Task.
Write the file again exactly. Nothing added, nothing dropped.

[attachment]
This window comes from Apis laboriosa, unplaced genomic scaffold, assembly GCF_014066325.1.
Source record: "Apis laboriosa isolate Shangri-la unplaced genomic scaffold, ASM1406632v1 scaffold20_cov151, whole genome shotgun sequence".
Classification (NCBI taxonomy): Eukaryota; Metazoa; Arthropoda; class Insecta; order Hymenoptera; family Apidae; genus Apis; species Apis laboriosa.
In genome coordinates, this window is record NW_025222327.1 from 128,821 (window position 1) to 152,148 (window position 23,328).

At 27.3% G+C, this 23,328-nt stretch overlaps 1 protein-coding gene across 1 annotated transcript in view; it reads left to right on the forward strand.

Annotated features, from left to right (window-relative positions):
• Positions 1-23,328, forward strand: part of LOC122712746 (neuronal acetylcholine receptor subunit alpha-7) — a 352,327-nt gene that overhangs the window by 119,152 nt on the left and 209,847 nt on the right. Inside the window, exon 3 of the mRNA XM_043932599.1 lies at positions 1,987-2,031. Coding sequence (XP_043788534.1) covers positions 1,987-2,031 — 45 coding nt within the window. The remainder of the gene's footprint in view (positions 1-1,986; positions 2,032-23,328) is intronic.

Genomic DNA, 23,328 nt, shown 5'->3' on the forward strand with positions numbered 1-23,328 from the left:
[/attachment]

This window comes from Apis laboriosa, unplaced genomic scaffold, assembly GCF_014066325.1.
Source record: "Apis laboriosa isolate Shangri-la unplaced genomic scaffold, ASM1406632v1 scaffold20_cov151, whole genome shotgun sequence".
Classification (NCBI taxonomy): Eukaryota; Metazoa; Arthropoda; class Insecta; order Hymenoptera; family Apidae; genus Apis; species Apis laboriosa.
In genome coordinates, this window is record NW_025222327.1 from 128,821 (window position 1) to 152,148 (window position 23,328).

At 27.3% G+C, this 23,328-nt stretch overlaps 1 protein-coding gene across 1 annotated transcript in view; it reads left to right on the forward strand.

Annotated features, from left to right (window-relative positions):
• Positions 1-23,328, forward strand: part of LOC122712746 (neuronal acetylcholine receptor subunit alpha-7) — a 352,327-nt gene that overhangs the window by 119,152 nt on the left and 209,847 nt on the right. Inside the window, exon 3 of the mRNA XM_043932599.1 lies at positions 1,987-2,031. Coding sequence (XP_043788534.1) covers positions 1,987-2,031 — 45 coding nt within the window. The remainder of the gene's footprint in view (positions 1-1,986; positions 2,032-23,328) is intronic.

Genomic DNA, 23,328 nt, shown 5'->3' on the forward strand with positions numbered 1-23,328 from the left: